Another prime example of confusion between behavior and training comes when dog owners bring their dogs into a training class.  Classes are a great way to start with your dog, to get you both off on the right foot (paw?) and brings a lot of fun to the whole family.  The exception to this is if you have a dog with a behavioral issue, which is not addressed in the class curriculum.  Most group training classes for dogs address words your dog needs to increase communication between the two of you.  Again, these words can be “sit”, “down” and “come” or can be more complex such as “roll-over”, “spin” or “take a bow” in a Tricks class .  In dog sports, the words often taught are “out”, “go” and “side”, again to increase communication.  

If you have a dog who lacks social skills, who reacts in a negative fashion towards other dogs, or who is overwhelmed by a group of dogs, then attending a training class might not be your first option. This can be disappointing to some dog owners, who had a vision of their pup joining in all the fun but at this stage of the game, it is far better to discuss with your trainer what your best option is to help your dog.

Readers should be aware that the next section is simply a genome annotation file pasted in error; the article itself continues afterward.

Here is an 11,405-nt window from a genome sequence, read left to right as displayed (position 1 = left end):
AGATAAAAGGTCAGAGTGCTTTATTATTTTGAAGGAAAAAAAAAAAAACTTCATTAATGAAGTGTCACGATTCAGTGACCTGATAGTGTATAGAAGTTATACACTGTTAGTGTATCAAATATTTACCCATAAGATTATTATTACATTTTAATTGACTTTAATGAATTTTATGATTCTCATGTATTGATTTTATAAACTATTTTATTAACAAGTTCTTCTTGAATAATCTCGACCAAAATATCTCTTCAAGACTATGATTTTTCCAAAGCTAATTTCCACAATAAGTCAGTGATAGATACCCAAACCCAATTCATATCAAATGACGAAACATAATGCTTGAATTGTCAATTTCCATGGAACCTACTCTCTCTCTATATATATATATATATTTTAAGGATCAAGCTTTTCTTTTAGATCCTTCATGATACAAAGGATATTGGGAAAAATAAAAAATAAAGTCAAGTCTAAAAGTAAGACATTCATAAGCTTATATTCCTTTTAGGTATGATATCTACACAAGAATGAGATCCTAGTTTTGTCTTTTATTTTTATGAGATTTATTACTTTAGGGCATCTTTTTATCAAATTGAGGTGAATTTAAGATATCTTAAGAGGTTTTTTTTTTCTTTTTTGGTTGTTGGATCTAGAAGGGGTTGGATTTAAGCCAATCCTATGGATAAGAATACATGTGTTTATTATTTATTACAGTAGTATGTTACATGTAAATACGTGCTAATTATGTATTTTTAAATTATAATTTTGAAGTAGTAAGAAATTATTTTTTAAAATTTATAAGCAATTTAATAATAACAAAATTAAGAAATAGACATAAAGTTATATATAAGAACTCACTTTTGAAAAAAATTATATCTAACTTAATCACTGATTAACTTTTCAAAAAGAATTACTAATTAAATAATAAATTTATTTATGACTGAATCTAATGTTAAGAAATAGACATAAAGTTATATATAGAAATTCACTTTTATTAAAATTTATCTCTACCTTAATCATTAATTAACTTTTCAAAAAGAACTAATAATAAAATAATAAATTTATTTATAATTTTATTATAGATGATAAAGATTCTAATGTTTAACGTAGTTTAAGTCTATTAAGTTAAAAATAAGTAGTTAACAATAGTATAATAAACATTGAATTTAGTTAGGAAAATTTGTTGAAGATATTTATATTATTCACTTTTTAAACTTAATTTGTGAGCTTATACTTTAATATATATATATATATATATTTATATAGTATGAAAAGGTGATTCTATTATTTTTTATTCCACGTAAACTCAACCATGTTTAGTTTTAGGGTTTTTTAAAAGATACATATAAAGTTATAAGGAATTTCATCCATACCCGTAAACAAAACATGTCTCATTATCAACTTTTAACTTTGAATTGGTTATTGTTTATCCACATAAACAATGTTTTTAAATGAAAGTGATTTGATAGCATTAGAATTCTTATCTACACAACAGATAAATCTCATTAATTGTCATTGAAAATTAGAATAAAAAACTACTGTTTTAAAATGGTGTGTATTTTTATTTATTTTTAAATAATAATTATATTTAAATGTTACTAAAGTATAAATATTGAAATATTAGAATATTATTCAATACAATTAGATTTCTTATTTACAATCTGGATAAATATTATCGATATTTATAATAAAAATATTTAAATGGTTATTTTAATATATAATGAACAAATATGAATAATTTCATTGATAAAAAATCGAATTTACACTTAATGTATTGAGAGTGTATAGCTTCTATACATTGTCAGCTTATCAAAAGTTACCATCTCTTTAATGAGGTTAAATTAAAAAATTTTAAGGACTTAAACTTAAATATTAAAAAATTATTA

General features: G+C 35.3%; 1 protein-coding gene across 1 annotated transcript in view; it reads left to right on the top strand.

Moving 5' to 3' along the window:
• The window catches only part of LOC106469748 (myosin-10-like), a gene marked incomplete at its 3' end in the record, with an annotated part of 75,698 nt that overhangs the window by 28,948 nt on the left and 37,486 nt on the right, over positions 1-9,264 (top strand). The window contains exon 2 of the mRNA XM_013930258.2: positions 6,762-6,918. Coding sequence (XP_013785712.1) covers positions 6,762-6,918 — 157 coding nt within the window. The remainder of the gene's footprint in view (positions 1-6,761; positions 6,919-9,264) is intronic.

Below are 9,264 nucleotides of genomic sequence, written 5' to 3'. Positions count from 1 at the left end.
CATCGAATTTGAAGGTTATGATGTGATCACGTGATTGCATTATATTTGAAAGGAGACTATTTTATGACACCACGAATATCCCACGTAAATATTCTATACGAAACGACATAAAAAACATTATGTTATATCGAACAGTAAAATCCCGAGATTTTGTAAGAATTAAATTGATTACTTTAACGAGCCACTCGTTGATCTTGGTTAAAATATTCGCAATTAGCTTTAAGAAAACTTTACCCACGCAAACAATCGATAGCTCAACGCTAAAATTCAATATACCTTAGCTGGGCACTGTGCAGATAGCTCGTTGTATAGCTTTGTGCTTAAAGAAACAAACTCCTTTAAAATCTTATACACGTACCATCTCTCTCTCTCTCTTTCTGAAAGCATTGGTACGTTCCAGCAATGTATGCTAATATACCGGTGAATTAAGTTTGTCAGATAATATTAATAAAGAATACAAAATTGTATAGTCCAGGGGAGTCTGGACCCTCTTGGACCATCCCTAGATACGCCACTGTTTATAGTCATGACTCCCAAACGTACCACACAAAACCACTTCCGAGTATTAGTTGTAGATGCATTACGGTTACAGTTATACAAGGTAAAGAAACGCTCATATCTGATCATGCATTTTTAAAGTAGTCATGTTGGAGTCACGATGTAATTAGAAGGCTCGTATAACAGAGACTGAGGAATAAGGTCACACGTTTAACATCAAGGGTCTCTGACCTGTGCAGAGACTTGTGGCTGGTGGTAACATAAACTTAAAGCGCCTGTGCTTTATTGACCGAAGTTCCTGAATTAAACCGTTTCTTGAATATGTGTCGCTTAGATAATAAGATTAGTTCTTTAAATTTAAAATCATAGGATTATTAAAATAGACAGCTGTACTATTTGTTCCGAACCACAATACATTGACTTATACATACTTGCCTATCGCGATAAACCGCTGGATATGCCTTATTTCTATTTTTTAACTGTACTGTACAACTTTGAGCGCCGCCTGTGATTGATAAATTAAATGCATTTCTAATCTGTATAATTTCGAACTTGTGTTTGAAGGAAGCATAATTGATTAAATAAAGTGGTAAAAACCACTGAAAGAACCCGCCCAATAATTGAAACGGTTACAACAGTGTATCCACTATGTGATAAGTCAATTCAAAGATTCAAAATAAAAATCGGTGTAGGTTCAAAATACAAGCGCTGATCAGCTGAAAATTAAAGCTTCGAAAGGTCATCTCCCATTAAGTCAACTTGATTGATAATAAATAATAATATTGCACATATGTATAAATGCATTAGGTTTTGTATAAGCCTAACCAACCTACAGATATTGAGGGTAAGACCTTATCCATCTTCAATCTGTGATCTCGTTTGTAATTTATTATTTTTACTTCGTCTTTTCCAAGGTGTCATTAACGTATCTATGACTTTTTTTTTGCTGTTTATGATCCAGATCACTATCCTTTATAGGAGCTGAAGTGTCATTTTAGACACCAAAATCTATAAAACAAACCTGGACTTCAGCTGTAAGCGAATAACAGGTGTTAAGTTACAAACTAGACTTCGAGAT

Lastly, once again going to the dictionary, relationship is defined at a kinship, an emotional connection or association.  This is what we strive for with our dogs.  We want a relationship that is solid, based on trust on both sides.  Sometimes the readjustment of your dog’s behavior will be necessary for you to reach this goal.  Sometimes it is not only a matter of teaching Sparky to come when called, sometimes it is a matter of truly understanding your dog.

With all this in mind, please bear with your trainers, who are always keeping your dogs best interest in mind. Our intentions are always for the betterment of your relationship with your dog.  If your trainer offers behavior advice, or recommends behavioral work along with your training, take it to heart.  While we are not psychic, we can often predict future behavior by our experience with past behavior.